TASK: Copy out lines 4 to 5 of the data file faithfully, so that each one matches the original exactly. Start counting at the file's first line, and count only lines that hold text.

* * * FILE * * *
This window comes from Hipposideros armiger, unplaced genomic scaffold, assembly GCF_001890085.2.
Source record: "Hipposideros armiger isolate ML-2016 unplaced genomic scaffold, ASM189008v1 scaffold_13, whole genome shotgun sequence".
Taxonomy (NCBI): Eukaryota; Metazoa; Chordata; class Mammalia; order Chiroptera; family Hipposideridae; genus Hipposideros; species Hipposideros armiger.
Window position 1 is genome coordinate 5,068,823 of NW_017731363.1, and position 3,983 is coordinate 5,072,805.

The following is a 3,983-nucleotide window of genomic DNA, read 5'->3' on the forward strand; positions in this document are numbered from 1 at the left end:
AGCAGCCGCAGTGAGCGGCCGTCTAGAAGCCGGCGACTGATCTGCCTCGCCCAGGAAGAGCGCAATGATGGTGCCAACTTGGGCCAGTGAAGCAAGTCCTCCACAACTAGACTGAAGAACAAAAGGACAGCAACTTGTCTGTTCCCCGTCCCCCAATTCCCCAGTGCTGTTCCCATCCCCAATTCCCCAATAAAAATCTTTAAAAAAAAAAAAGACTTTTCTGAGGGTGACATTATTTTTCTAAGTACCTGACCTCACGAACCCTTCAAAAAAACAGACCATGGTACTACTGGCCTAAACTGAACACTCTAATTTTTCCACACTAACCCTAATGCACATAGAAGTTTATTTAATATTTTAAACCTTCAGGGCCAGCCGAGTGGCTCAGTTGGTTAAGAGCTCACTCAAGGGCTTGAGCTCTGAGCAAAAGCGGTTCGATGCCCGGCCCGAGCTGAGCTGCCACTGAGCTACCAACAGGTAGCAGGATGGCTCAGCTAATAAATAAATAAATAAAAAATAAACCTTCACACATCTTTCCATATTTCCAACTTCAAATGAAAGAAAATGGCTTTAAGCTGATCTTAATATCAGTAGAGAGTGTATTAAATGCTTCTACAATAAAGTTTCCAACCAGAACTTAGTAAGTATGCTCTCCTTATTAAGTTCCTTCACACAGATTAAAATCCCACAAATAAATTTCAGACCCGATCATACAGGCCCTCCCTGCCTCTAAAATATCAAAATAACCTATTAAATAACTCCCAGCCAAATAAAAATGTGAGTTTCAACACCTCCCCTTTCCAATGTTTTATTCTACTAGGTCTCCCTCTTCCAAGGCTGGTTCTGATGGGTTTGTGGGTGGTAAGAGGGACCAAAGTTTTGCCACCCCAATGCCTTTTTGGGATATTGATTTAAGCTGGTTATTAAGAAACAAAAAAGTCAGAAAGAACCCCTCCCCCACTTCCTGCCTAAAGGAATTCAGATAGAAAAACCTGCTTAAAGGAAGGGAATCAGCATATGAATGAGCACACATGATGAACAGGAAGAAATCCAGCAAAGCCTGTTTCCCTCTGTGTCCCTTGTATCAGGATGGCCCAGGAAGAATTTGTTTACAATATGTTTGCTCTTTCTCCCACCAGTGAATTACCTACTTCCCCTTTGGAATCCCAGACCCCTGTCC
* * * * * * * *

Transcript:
Window position 1 is genome coordinate 5,068,823 of NW_017731363.1, and position 3,983 is coordinate 5,072,805.

The following is a 3,983-nucleotide window of genomic DNA, read 5'->3' on the forward strand; positions in this document are numbered from 1 at the left end: